The most exciting thing about the fishing village were their groovy saucer boats

We had dinner, then hit the Guava bar which for those back in Adelaide was a lot like the Lotus Lounge, very cool.

The Guava bar

And then after that I don't remember much... We went to the Sailing Club, a very swanky place on the beach with a heaving dancefloor and great cocktails. I remember having quite a few 'jam jar' rum cocktails - they actually serve it to you in a jam jar - and talking to some local guy who said he was from the moon., which went a little like this:

"I'm from the moon, where you from?"
"What you do?"
"I'm a journalist."
"Ahh you write about Vietnam?"
"You write what you like, ood or bad, I don't care - I'm from the moon."

He then insisted my father must be Vietnamese because I had dark hair, ignoring the fact that I have blue eyes and am almost 6 foot tall, and then danced off into the night. Strange people, these moon men.

When this place closed at 1am (PATHETIC or what?) we carried on to the Y Not? bar, of which I have very little memory, except for drinking something out of a coconut and staggering home at around 4am to wake up the doorman.

I woke the next day at around 11.45am with a STUNNING hangover, the likes of which I have never suffered before. Those fucking jam jars. Given that I had to leave the hotel at noon to catch a plane, I skipped a shower and spent a frantic 15 minutes throwing everything into my bag. I have since discovered I have lost several pairs of underwear, which is only to be expected. (I assume I lost them in this mad panic, but after those jam jars who the hell knows.)

Arrived at the airport looking like I had bird flu, or SARS, or possibly both, and then suffered a horrible flight to Hanoi. Our in flight lunch was the grimmest sandwich I have ever seen, served with warm water. I wanted to take a photo but my hangover prevented me from doing anything other than breathing, so I couldn't.

And so I arrived in Hanoi, looking and feeling like utter shit, and wishing I had somewhere to sleep, or throw up, or preferably both (but not in that order). I wanted to get a taxi. I SHOULD have gotten a taxi. It would have been expensive but it would have been worth it, given my state. Instead I agreed to hop on a minibus, which was empty. I thought I might be lucky enough to get the same minibus service I did in Nha Trang. I was wrong.

Sitting in the corner clutching my water bottle and hiding my bloodshot eyes behind my sunglasses, I was joined by an extremely chipper American couple who were way too enthusiastic for me to stand. I got out my book to make it clear I didn't want to talk and was happy when they didn't sit next to me. I later wished they had, when a Vietnamese woman hopped on and sat next to me instead, immediately getting out her mobile phone and sending text messages to, oh, EVERYONE IN HER ADDRESS BOOK.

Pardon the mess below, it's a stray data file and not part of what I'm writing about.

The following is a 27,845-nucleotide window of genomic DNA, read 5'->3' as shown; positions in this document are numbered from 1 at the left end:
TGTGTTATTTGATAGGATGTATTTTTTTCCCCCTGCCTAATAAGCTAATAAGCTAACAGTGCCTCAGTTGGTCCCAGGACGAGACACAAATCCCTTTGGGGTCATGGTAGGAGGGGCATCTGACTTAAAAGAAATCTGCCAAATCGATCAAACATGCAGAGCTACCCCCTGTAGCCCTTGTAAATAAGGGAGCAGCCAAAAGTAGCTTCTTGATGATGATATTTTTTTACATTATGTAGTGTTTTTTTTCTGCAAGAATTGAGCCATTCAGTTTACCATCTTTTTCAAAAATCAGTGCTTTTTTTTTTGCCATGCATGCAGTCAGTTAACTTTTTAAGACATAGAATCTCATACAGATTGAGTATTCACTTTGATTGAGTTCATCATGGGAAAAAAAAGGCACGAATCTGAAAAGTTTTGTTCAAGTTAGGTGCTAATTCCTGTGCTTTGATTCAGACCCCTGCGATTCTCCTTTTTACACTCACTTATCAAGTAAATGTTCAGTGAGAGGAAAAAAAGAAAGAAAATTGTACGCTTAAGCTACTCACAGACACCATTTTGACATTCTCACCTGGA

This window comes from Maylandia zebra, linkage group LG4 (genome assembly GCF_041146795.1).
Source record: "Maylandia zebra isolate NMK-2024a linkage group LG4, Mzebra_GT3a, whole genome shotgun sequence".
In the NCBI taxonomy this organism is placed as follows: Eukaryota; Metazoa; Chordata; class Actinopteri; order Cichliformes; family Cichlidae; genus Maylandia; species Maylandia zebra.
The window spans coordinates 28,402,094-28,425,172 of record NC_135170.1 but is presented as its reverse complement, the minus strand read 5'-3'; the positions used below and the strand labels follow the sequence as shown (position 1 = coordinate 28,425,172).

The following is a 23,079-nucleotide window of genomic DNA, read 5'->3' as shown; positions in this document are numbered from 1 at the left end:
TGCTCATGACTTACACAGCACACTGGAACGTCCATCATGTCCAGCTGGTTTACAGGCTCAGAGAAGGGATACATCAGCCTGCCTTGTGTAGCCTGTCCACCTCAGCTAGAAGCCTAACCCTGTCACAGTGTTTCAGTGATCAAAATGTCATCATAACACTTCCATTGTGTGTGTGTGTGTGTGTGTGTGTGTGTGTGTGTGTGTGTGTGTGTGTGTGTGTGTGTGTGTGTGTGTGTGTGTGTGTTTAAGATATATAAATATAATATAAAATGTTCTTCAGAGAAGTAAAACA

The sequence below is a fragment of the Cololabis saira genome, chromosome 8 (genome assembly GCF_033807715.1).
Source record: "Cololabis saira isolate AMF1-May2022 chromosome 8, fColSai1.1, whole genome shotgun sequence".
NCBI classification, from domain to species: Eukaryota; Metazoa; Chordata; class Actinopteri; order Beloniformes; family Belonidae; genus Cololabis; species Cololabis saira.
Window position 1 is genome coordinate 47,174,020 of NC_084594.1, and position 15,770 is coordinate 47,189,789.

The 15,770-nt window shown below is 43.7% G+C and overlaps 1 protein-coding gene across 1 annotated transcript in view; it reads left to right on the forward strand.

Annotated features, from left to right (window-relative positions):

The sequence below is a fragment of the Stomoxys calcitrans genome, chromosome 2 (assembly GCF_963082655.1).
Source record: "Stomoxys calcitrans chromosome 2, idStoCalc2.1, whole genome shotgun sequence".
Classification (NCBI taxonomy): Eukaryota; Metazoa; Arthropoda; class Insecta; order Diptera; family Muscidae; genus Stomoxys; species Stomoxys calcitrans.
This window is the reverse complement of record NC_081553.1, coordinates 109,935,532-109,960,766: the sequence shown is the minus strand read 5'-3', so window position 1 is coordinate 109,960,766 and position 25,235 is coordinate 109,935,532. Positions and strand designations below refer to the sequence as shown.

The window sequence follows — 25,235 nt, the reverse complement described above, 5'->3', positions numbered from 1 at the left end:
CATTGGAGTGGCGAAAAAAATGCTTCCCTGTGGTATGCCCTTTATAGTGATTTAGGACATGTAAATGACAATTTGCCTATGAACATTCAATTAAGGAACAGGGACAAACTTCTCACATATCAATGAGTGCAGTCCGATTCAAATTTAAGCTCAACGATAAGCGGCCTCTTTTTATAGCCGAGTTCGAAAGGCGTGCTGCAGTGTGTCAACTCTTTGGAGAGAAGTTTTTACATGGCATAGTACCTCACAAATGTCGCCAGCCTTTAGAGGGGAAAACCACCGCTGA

Do you know how long it takes to write a text message in Vietnamese? Every letter has about six different accents on it, which I guess has to be selected from a menu inside the mobile phone. Thus I was subjected to "BEEP BEEP BEEP BEEP BEEP BEEP BEEP BEEP BEEP BEEP BEEP BEEP BEEP BEEP BEEP BEEP BEEP BEEP BEEP BEEP BEEP" for almost the entire journey. I was on the verge of turning to her and saying "WHY DON'T YOU JUST FUCKING CALL THEM!" when she did something even more distracting - picking her nose. And I don't mean just doing the sly pick thatpeople do in cars at traffic lights, I mean a full-on nose-mining session. This woman was attacking her face with such enthusiasm I thought she might do herself an injury. This was followed by bouts of snorting, which in my delicate state was enough to make me want to vomit out the window. I have never been so grossed out in all my life.

And so the journey progressed: BEEP BEEP BEEP BEEP *snnoooororrrrrrrrt* BEEP BEEP BEEP BEEP BEEP BEEP *snooorrrrrrrrrrt gag spit* BEEP BEEP BEEP....

Jesus H, get me out of here.


Alas, my ride was not to be a short one. The minibus driver attacked the city as if he had no idea where he was, driving around and around until even I began to recognise the places we had been before. What the HELL was this guy doing? Everyone seemed to have paid different prices for the same service (the Americans and I paid $3, a girl in the back paid $6, and two completely clueless French tourists paid 8 EUROS EACH!!), but it didn't seem to make any difference to the driver, who dropped people off at random, and not necessarily at their chosen destination.

Feeling decidedly queasy (those FUCKING jam jars) and getting ever closer to vomiting on the woman next to me, I glanced out the window and noticed we had passed my street.

"Hey, isn't that my street? Hang Hanh?" I said.
"Yes, yes, ok, you get out and walk back," said the helpful bus driver, who by this time had driven about three blocks from it.
"What the hell? I'm not walking, my bag's heavy and you're supposed to drop me off at my hotel," I said, abandoning all niceties in the face of my hangover.